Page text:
Posted on February 5, 2016, at 1:40 p.m.
by Shelby Bonner.
According to a Public Relations Society of America report, around 70 percent of its members are women. There are a million theories as to why women dominate PR, but one thing’s for certain — women do great things in PR.
“Studies have shown that women tend to collaborate more and prefer to work on teams,” said Jennifer Hellickson, director of marketing at SweatGuru in Portland, Oregon. Being able to work effectively on a team is essential in public relations.
According to Gini Dietrich, founder and CEO of Arment Dietrich and author of Spin Sucks, “The industry is made up mostly of women so we have a unique advantage.” Dietrich further explained, “[In the industry] you have women talking to women. And women building relationships with women.”
However, this is just one of the many ways that women are helping to better other women and the industry.
As Jenna Thomas, senior director of digital public relations and social media marketing at Nebo Agency, pointed out, “It’s now largely a female-dominated industry. We’re also seeing more and more women holding influential positions in media — from well-known bloggers with strong followings to women holding editor-in-chief or publisher positions — who are working directly with PR professionals. This shift has helped shine a light on some important campaigns and philanthropic efforts that support female issues and causes.”
Even with the high numbers of women in management positions across the PR industry, only 30 percent of global firms are run by women, according to last year’s World PR Report. There are 39 firms between $99 million and $40 million, only nine of which are run by women. Despite the other 210 firms that sit below the $40 million mark and have a higher ratio of women in charge, the percentage is still below the 50 percent range. Once you get further down to the firms with less than $40 million in fee income, only about 30 percent are run by at least one woman.
The gender pay gap is just one challenge that all women in the industry must face. Dietrich shared her recent struggle with it: “I recently had an experience where I was invited to speak in Chicago at a large PR event. When I quoted my speaking fee, I was told I was too expensive.” Dietrich continued, “Fast forward two months to the event, and I learned they flew a male peer in to speak at the event. This person charges twice what I charge, and they paid his expenses because they had to fly him in from another city. It was the first time I was faced directly with such a slap in the face from the pay gap. But that’s less PR than overall working women.”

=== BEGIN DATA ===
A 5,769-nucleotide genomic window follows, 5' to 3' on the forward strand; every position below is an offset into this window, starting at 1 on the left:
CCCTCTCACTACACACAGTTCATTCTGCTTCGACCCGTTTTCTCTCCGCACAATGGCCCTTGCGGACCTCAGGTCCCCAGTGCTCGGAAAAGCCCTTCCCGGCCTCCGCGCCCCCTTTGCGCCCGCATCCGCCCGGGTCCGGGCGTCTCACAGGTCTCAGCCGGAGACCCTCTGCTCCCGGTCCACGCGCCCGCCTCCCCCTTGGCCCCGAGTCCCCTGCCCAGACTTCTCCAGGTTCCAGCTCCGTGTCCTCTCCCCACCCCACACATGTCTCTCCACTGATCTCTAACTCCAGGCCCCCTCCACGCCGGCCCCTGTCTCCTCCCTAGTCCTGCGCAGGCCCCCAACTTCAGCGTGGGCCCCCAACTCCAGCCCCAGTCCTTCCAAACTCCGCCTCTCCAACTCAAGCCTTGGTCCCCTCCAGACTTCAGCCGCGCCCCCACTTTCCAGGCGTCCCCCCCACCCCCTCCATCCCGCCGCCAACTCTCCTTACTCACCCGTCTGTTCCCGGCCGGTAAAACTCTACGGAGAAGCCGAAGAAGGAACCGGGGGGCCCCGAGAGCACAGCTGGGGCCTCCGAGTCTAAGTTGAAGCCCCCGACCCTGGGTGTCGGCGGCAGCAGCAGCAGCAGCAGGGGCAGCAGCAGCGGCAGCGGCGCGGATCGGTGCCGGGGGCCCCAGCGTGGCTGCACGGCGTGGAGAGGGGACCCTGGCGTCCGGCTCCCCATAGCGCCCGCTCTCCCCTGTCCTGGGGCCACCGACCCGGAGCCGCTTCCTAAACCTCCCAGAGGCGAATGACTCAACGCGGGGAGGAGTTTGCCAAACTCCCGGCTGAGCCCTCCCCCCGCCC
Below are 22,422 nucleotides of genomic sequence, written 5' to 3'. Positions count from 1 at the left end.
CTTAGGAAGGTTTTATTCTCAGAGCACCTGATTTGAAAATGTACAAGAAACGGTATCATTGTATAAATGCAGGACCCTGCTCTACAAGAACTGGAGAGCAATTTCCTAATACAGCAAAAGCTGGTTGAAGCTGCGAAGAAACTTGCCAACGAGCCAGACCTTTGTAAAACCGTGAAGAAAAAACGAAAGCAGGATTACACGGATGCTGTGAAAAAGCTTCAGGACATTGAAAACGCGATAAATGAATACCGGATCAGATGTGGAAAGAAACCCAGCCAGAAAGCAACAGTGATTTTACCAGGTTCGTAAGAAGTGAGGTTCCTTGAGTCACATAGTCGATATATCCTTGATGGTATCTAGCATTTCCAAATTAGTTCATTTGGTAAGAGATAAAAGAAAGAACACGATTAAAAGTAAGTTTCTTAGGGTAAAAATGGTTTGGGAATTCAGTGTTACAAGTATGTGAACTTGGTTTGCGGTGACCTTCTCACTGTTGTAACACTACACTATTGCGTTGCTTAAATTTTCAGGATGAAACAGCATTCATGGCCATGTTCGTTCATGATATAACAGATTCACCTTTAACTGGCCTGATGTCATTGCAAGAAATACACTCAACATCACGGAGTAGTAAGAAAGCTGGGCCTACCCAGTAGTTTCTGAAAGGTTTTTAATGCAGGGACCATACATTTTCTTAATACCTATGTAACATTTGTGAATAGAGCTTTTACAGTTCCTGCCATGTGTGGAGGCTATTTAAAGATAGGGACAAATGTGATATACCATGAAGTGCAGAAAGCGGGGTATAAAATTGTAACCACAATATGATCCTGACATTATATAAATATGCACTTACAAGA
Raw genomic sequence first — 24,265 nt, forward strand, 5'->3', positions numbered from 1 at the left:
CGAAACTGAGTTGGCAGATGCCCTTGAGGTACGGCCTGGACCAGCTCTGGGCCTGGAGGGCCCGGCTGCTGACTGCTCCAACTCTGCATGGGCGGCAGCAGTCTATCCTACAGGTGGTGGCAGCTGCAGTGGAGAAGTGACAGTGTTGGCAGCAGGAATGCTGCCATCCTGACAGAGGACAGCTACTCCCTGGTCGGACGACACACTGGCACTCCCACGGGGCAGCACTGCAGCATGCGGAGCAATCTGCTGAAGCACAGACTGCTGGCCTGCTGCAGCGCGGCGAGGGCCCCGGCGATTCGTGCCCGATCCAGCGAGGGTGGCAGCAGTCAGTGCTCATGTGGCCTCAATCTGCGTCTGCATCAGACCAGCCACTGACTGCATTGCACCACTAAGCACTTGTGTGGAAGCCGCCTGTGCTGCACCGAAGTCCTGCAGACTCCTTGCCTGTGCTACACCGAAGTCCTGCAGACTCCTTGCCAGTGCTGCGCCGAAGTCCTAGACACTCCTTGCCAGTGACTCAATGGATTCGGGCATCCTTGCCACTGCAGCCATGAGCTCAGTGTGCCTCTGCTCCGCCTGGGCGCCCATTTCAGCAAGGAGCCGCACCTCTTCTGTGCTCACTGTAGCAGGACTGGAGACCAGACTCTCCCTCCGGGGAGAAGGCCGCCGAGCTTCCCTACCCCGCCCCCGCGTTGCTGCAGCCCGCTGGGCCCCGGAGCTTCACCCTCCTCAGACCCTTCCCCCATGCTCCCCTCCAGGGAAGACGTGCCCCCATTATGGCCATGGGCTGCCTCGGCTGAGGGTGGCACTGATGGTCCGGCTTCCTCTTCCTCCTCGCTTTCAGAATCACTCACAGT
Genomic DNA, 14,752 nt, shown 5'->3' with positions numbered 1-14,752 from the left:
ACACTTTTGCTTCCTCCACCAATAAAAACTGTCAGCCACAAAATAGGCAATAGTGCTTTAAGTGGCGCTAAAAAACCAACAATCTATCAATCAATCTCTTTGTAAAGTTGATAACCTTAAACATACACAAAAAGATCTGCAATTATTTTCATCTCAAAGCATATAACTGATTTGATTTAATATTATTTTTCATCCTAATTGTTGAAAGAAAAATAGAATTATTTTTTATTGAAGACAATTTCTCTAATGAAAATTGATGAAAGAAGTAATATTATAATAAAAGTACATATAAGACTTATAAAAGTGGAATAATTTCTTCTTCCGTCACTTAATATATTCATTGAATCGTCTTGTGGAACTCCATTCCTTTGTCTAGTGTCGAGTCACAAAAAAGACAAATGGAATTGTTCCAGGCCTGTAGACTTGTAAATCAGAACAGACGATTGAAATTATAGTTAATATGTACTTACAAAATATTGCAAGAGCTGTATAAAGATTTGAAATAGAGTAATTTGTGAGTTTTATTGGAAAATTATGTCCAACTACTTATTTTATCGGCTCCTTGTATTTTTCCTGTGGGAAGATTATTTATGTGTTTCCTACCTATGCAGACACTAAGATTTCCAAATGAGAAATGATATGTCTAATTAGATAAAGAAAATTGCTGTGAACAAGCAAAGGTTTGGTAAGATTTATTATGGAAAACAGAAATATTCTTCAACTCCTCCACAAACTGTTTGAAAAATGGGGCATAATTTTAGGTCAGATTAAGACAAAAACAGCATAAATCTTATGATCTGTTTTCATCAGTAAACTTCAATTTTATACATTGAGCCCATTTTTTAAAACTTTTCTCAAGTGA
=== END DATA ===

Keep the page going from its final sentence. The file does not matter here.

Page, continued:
Dietrich said that situations like that only make her more stubborn. To overcome those types of issues, she openly talks about such examples “so women are empowered to stand up for themselves, to negotiate for what they want, and to not let anything like this get them down.” Dietrich went on to say, “Sure, I’m upset about it, but I can either dwell on it or do something about it. I choose the latter.”
Although women are the majority in the public relations industry, not everyone will see us as equals. “Within our society, inequality between males and females in professional roles is still a major issue,” Thomas explained. “Every woman who enters the field of public relations, takes that next step in her career or who serves as a mentor or role model for others, helps move us toward a better place of gender equality.”
However, “a smooth sea never made a skillful sailor” and professional women everywhere can attest to that. There will be hard times, but they will be well worth it. It’s important to remember that there are people out there who are rooting for us. As Thomas said, “I feel lucky that my career has been focused within a field that is largely comprised of women. I’ve been even luckier to work for companies that do support career advancement for deserving women and embrace female leadership.”
Philip N. Cohen, professor of sociology at the University of Maryland College Park, did a survey and found that 47 percent of women public relations specialists and managers majored in communications, journalism, English, advertising and public relations, business and mass media — all of which are majors that would lead them to a career in the public relations field. So, we’ll see you soon.
A little inspiration
“Public relations is an industry that is challenging, yet exciting. I would recommend to anyone entering the field of public relations to find a place where they can work on campaigns or with clients that they are passionate about – whether that be a role with a large global agency or a position with a small internal communications team. If you love what you do and are passionate about your work, that inevitably will help you excel and put you on a path for success.” — Jenna Thomas
“I have hired many, many young women in my own firm and find the majority of them do pull back because they think they might get married or they might have kids. So what if you get married or have kids? Why does that have to prevent you from working toward a promotion at work? Negotiate hard. Ask for what you want. Show real results. The PR industry is made up of 70 percent women. We should be ruling the top levels, but we don’t. Let’s get there!” — Gini Dietrich